Matt Belvedere is a veteran journalist at the intersection of where live television news programs and the Internet meet—developing and managing an online and social media presence for CNBC's flagship morning show, "Squawk Box."
Following years of cable and major market live TV news production, Belvedere started in 2007 the award-winning video department at usnews.com, the website of U.S. News & World Report. He also managed online strategies there at a time when the magazine was transitioning to a digital first organization.
Belvedere was nominated for a local Emmy as the Producer of morning ratings leader "News4 Today" at WRC, the NBC-owned station in Washington, D.C.
Prior to WRC, he started his career in TV production at CNBC, where he returned in the fall of 2011 as a producer on "Street Signs," before joining the digital team.
—Follow Matt Belvedere on Twitter @Matt_Belvedere
It's only Monday, but investors were already looking ahead to Fed Chair Janet Yellen's Friday speech in Jackson Hole, Wyoming.
Republicans are concerned that Donald Trump's candidacy may hurt down-ballot races, Democrat Bill Richardson tells CNBC.
The stock market stands to benefit from either a Trump or Clinton victory, RBC's chief market strategist tells CNBC.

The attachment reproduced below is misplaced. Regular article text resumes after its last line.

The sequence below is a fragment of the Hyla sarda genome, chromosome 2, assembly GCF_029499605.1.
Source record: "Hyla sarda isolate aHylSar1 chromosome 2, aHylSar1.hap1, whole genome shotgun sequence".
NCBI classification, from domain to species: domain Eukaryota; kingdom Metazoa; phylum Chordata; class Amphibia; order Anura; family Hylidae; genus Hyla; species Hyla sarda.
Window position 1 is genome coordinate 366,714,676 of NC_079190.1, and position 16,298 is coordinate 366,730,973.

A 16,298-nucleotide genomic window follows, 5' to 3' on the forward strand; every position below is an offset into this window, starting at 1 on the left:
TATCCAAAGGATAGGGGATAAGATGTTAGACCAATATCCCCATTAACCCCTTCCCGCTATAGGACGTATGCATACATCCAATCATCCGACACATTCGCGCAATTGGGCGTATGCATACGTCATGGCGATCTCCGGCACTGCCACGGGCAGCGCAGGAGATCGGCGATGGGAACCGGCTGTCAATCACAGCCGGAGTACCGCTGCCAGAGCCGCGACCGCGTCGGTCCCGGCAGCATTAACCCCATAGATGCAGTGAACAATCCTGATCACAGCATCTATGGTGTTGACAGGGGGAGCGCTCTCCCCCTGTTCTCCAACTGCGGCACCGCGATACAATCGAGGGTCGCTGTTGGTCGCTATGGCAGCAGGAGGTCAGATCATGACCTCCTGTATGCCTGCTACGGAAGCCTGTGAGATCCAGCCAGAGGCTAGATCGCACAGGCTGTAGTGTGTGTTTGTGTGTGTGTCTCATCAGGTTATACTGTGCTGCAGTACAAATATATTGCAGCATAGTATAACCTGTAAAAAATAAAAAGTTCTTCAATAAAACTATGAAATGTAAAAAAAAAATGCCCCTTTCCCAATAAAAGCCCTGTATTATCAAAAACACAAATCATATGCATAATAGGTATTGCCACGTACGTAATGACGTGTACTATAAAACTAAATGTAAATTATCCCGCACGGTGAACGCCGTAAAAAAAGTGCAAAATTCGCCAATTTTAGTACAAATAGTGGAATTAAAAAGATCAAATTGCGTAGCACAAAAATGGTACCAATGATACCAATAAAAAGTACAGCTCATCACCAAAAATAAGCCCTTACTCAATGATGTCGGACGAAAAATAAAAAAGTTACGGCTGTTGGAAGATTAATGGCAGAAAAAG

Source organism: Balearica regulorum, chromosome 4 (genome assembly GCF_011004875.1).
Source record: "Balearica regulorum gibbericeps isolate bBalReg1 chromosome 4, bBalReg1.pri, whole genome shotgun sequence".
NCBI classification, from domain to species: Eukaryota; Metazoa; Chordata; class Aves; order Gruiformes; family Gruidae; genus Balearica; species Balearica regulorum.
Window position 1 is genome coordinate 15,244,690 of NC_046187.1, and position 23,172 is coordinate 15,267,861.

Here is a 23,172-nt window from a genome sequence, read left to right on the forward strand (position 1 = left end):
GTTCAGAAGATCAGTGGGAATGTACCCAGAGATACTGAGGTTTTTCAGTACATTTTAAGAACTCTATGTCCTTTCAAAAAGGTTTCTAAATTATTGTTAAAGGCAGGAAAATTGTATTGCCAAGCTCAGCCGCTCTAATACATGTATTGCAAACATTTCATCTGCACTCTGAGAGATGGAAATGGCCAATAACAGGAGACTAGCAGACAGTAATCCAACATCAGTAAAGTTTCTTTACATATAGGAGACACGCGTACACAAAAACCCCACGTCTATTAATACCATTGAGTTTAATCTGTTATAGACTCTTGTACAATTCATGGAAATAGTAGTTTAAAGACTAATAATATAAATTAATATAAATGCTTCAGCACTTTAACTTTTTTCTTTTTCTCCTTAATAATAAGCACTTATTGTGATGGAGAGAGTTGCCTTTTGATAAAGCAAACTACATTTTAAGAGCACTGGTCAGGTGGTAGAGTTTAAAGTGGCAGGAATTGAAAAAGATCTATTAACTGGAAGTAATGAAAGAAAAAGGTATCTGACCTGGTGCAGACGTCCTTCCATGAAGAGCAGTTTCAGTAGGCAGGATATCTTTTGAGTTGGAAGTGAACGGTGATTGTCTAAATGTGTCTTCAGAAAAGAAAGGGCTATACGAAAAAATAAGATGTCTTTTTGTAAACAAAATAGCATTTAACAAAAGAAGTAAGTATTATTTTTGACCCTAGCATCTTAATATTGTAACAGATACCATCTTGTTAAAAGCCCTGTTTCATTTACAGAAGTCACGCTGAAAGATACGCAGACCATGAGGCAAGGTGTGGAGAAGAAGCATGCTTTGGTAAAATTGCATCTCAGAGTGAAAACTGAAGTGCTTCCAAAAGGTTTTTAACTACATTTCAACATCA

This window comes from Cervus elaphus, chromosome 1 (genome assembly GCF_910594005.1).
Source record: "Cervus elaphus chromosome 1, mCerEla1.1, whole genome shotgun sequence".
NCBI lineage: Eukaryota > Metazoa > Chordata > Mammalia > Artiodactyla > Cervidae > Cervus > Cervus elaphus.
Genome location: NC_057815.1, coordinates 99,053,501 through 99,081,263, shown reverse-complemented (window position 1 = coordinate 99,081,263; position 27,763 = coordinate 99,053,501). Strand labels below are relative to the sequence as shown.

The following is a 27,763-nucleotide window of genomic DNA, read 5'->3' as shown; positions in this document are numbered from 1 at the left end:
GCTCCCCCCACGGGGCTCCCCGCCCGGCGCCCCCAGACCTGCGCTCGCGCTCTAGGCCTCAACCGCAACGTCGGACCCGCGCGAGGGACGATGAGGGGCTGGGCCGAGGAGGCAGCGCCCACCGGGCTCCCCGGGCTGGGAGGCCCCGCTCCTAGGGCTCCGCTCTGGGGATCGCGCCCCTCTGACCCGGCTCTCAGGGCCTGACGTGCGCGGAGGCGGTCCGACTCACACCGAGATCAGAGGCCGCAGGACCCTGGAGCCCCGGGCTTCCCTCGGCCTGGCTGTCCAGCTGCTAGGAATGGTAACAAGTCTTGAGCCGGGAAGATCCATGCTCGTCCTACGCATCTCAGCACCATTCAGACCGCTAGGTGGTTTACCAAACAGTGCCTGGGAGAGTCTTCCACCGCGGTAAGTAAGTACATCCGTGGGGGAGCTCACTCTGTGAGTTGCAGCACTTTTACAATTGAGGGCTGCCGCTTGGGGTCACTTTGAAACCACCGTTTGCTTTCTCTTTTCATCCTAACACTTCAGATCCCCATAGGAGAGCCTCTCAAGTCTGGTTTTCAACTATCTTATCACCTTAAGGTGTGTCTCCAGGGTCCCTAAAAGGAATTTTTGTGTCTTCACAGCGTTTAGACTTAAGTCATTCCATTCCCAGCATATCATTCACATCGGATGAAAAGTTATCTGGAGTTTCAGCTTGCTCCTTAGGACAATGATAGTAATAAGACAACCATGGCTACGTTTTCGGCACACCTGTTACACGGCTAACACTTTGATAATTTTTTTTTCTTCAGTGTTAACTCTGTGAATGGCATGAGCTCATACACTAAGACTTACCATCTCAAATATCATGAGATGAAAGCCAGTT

U.S. stock futures were lower this morning, with projected losses that could erase weekly gains by the Dow, S&P 500, and Nasdaq.
"We hit all the returns I expected that we'd get this year," Stifel's Hans Olsen tells CNBC.
U.S. stock futures were near breakeven this morning, with the indecisive nature of the Fed minutes leaving investors merely guessing at interest rate moves.
Negative interest rates by the ECB and Bank of Japan have failed, economist Mohamed El-Erian tells CNBC.
Slow growth could turn into recession if Washington can't break the political gridlock, Allianz's Mohamed El-Erian tells CNBC.
U.S. stock futures were under some pressure this morning.
The idea of central banks creating wealth by boosting asset values through low interest rates may prove costly for retirees, AIG's Doug Dachille says.